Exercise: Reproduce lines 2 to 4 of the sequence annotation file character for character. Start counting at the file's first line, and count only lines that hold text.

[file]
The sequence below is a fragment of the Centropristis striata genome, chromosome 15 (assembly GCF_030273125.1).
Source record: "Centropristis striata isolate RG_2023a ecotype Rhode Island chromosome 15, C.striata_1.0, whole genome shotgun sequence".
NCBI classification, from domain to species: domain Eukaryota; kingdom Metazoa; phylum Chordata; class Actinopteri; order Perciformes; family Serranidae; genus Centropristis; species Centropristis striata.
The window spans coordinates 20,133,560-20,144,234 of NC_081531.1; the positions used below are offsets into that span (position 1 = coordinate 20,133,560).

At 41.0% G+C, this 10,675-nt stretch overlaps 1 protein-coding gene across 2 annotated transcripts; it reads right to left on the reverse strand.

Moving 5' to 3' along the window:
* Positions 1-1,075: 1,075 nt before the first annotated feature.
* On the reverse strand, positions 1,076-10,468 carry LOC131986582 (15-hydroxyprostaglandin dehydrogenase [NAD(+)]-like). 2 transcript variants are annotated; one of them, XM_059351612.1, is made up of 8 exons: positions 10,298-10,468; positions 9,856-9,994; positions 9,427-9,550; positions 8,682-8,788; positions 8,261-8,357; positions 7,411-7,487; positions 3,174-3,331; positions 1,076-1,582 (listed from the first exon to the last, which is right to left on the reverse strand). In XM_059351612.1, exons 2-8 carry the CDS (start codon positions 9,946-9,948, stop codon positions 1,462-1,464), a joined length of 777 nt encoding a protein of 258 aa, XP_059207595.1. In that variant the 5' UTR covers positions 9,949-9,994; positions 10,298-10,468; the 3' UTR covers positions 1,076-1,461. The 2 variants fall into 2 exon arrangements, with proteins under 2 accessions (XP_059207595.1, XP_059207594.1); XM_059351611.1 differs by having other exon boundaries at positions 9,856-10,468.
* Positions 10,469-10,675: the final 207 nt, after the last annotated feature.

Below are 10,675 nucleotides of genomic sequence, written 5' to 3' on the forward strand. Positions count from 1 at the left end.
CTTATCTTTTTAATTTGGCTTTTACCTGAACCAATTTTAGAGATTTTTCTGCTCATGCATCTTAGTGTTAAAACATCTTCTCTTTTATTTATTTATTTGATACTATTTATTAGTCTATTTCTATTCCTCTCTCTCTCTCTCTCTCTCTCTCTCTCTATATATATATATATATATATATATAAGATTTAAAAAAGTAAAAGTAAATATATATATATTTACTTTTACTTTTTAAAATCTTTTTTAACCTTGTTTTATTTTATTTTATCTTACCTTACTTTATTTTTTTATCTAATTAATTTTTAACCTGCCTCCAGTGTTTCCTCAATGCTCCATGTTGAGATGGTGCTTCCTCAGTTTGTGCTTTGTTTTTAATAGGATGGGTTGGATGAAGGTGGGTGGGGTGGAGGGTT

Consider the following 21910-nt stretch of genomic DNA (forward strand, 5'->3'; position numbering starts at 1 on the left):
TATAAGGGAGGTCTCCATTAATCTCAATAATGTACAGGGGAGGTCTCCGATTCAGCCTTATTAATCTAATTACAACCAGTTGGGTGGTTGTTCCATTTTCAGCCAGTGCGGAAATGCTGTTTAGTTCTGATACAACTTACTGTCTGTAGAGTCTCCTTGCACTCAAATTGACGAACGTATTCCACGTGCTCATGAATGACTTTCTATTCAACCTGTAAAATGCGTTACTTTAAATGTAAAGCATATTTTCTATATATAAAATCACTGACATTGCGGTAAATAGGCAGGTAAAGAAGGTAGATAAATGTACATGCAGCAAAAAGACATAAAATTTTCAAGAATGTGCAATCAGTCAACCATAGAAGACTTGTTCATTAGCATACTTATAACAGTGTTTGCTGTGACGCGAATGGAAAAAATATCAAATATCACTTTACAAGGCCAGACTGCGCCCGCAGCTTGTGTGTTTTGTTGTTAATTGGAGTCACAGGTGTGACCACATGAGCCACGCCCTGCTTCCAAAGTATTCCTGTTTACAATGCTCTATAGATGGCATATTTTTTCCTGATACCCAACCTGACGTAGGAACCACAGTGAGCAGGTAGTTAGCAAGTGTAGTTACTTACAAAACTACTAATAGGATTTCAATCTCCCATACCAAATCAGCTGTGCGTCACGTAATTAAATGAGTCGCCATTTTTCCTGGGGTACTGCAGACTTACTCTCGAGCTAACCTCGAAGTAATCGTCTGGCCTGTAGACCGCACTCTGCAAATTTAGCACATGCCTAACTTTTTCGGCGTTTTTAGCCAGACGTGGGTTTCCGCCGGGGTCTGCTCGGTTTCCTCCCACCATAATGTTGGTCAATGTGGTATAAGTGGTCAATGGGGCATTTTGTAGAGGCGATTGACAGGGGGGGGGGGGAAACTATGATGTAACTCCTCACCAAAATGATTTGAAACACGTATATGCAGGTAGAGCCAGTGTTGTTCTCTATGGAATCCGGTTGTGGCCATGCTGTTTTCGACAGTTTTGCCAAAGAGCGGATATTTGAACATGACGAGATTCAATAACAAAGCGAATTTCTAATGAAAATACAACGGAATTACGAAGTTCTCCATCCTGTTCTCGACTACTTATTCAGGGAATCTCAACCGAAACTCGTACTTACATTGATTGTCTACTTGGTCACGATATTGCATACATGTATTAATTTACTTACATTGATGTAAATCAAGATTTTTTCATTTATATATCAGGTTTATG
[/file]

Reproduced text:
Source record: "Centropristis striata isolate RG_2023a ecotype Rhode Island chromosome 15, C.striata_1.0, whole genome shotgun sequence".
NCBI classification, from domain to species: domain Eukaryota; kingdom Metazoa; phylum Chordata; class Actinopteri; order Perciformes; family Serranidae; genus Centropristis; species Centropristis striata.
The window spans coordinates 20,133,560-20,144,234 of NC_081531.1; the positions used below are offsets into that span (position 1 = coordinate 20,133,560).